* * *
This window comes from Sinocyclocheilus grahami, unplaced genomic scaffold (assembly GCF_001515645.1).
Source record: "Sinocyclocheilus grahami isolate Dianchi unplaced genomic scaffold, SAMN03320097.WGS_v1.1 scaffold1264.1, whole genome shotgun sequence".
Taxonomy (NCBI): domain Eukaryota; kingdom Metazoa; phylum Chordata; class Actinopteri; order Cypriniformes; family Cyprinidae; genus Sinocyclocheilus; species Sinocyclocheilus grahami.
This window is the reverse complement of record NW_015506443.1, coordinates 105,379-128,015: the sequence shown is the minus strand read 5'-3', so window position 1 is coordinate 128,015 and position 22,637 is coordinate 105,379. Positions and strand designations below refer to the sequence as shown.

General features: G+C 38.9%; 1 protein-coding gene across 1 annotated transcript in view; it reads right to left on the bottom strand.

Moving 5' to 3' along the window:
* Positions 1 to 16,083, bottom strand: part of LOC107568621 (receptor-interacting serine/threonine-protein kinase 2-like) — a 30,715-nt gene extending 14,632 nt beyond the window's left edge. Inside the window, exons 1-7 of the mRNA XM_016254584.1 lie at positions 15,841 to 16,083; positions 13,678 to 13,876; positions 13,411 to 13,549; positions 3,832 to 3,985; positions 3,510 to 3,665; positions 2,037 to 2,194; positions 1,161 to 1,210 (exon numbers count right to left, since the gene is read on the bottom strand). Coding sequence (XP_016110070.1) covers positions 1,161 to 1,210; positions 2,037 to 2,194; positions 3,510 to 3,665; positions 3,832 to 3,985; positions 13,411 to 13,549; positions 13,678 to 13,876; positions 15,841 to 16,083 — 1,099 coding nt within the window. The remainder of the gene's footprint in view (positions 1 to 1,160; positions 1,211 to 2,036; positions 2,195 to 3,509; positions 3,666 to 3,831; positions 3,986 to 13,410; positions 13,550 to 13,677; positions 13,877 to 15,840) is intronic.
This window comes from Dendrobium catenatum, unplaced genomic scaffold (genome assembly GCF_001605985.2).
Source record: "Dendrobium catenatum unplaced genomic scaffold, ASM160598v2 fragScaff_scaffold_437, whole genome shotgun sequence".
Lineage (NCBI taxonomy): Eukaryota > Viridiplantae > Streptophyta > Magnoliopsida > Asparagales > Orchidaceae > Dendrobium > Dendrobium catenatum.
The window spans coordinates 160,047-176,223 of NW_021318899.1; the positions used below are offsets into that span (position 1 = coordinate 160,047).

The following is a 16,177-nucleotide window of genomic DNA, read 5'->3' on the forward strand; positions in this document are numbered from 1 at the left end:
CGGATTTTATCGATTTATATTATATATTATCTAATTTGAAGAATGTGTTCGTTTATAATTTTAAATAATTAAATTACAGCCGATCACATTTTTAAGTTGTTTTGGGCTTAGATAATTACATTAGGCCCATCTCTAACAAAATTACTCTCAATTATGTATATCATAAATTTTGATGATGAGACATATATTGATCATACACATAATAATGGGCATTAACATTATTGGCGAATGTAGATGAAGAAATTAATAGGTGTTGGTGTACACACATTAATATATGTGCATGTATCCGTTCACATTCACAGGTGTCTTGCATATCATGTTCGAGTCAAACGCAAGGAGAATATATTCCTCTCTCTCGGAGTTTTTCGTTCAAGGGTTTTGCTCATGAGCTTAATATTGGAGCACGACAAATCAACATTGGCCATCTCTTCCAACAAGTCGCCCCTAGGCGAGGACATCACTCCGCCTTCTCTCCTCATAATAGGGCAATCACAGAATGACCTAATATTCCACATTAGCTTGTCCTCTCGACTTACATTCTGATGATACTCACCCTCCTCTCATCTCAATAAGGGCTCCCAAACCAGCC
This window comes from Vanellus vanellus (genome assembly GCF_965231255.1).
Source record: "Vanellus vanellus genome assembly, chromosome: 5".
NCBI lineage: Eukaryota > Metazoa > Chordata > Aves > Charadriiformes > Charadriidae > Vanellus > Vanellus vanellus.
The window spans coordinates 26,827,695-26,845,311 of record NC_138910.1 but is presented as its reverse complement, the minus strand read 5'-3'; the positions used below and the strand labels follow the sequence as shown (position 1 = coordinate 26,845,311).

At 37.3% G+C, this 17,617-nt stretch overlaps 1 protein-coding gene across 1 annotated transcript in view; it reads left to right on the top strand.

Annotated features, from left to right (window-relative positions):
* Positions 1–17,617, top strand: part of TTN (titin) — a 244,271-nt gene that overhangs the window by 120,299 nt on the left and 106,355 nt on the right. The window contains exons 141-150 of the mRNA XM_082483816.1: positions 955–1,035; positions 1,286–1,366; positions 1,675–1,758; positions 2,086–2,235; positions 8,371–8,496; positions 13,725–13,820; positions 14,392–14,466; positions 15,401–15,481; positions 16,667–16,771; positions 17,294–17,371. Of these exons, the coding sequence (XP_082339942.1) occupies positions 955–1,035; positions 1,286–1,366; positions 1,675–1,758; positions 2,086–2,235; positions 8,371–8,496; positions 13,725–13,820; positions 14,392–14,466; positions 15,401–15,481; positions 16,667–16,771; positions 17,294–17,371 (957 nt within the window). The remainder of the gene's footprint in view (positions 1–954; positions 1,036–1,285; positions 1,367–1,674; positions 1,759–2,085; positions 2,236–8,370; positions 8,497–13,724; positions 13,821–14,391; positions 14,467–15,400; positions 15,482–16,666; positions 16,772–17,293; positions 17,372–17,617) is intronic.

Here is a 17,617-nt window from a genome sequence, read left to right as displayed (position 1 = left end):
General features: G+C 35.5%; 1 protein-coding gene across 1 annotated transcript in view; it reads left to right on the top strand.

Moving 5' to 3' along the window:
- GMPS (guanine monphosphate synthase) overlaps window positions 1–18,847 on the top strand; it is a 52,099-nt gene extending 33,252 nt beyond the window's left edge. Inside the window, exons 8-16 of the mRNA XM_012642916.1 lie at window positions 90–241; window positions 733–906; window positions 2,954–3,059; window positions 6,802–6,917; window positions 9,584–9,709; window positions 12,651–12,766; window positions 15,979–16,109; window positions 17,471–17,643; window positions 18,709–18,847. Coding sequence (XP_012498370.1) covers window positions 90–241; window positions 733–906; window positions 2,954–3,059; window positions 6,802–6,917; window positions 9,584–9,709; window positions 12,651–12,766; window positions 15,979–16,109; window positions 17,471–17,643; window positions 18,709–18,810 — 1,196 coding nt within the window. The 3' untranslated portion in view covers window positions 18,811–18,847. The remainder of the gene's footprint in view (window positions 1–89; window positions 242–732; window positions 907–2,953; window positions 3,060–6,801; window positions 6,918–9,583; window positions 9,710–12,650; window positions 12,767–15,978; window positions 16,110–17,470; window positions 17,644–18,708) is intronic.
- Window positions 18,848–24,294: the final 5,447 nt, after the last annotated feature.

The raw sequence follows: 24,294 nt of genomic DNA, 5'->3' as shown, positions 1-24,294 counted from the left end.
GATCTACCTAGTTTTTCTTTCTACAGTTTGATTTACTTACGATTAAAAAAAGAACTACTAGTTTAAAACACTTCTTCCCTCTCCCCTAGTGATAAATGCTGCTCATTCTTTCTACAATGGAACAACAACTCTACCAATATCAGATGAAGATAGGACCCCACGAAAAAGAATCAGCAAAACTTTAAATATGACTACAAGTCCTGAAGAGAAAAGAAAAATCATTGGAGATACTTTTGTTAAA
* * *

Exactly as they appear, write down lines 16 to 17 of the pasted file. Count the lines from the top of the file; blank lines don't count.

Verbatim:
NCBI lineage: Eukaryota > Metazoa > Chordata > Aves > Charadriiformes > Charadriidae > Vanellus > Vanellus vanellus.
The window spans coordinates 26,827,695-26,845,311 of record NC_138910.1 but is presented as its reverse complement, the minus strand read 5'-3'; the positions used below and the strand labels follow the sequence as shown (position 1 = coordinate 26,845,311).